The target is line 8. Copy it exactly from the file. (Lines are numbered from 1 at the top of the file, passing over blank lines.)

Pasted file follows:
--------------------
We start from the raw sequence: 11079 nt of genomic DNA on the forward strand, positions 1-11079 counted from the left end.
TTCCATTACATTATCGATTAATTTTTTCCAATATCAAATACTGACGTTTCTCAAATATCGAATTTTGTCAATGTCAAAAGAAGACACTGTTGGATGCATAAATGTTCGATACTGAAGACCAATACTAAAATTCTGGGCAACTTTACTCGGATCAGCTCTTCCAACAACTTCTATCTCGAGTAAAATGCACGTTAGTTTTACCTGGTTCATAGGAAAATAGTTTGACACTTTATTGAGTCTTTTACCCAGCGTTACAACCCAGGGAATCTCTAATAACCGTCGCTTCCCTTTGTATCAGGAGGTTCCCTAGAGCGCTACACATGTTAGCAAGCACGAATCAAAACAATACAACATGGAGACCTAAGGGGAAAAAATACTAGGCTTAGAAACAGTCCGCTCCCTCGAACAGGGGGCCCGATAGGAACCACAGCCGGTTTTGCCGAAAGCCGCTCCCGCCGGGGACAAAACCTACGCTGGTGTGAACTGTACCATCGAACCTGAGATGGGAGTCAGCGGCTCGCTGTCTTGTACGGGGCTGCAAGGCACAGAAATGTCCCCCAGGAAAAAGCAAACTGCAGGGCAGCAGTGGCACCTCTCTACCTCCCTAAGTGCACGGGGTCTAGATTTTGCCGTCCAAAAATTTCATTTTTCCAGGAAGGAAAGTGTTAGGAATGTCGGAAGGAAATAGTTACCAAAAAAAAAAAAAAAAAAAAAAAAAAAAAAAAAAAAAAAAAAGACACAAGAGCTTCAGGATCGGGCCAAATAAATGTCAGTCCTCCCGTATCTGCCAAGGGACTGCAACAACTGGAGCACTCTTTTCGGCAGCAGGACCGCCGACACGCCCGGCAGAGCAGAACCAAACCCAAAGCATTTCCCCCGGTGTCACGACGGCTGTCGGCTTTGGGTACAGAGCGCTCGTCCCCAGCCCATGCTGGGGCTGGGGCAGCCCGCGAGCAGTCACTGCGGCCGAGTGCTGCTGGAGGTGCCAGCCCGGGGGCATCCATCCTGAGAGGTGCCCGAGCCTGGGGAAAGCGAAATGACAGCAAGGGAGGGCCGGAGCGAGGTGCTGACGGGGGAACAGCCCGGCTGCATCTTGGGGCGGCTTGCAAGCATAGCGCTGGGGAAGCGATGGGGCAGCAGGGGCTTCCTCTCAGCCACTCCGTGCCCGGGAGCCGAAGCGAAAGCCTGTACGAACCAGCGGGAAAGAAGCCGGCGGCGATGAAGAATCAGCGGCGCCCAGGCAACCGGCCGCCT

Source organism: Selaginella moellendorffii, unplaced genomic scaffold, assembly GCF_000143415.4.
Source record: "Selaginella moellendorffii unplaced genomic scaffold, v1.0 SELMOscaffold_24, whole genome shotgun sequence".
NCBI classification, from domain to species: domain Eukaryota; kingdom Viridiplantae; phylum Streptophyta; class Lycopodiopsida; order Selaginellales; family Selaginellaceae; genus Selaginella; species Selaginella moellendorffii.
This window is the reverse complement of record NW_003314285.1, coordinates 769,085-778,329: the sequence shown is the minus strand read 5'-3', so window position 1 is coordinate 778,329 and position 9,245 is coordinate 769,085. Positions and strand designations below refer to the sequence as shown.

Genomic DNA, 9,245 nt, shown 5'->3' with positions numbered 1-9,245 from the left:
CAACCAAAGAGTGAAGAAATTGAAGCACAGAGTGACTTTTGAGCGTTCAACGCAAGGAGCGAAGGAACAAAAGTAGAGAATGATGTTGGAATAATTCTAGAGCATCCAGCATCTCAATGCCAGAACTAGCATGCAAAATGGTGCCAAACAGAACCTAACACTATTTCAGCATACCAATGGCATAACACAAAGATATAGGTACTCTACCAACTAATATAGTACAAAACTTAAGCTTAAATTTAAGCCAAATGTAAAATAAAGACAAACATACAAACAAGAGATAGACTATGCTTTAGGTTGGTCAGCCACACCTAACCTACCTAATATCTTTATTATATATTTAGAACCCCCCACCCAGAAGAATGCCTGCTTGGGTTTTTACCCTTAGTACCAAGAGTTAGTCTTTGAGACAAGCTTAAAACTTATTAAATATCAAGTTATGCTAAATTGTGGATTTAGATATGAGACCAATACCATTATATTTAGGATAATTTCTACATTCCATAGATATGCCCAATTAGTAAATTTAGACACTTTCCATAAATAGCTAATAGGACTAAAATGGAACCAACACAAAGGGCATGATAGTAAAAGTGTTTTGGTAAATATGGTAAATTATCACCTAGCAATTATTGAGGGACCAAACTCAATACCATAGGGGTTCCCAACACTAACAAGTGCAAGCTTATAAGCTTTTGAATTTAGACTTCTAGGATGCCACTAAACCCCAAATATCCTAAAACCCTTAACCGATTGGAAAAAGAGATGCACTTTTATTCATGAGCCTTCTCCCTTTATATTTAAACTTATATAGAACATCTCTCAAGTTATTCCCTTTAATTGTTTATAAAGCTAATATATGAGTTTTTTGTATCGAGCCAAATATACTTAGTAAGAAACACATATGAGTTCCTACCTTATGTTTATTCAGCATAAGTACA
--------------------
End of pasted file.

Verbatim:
CAACCAAAGAGTGAAGAAATTGAAGCACAGAGTGACTTTTGAGCGTTCAACGCAAGGAGCGAAGGAACAAAAGTAGAGAATGATGTTGGAATAATTCTAGAGCATCCAGCATCTCAATGCCAGAACTAGCATGCAAAATGGTGCCAAACAGAACCTAACACTATTTCAGCATACCAATGGCATAACACAAAGATATAGGTACTCTACCAACTAATATAGTACAAAACTTAAGCTTAAATTTAAGCCAAATGTAAAATAAAGACAAACATACAAACAAGAGATAGACTATGCTTTAGGTTGGTCAGCCACACCTAACCTACCTAATATCTTTATTATATATTTAGAACCCCCCACCCAGAAGAATGCCTGCTTGGGTTTTTACCCTTAGTACCAAGAGTTAGTCTTTGAGACAAGCTTAAAACTTATTAAATATCAAGTTATGCTAAATTGTGGATTTAGATATGAGACCAATACCATTATATTTAGGATAATTTCTACATTCCATAGATATGCCCAATTAGTAAATTTAGACACTTTCCATAAATAGCTAATAGGACTAAAATGGAACCAACACAAAGGGCATGATAGTAAAAGTGTTTTGGTAAATATGGTAAATTATCACCTAGCAATTATTGAGGGACCAAACTCAATACCATAGGGGTTCCCAACACTAACAAGTGCAAGCTTATAAGCTTTTGAATTTAGACTTCTAGGATGCCACTAAACCCCAAATATCCTAAAACCCTTAACCGATTGGAAAAAGAGATGCACTTTTATTCATGAGCCTTCTCCCTTTATATTTAAACTTATATAGAACATCTCTCAAGTTATTCCCTTTAATTGTTTATAAAGCTAATATATGAGTTTTTTGTATCGAGCCAAATATACTTAGTAAGAAACACATATGAGTTCCTACCTTATGTTTATTCAGCATAAGTACA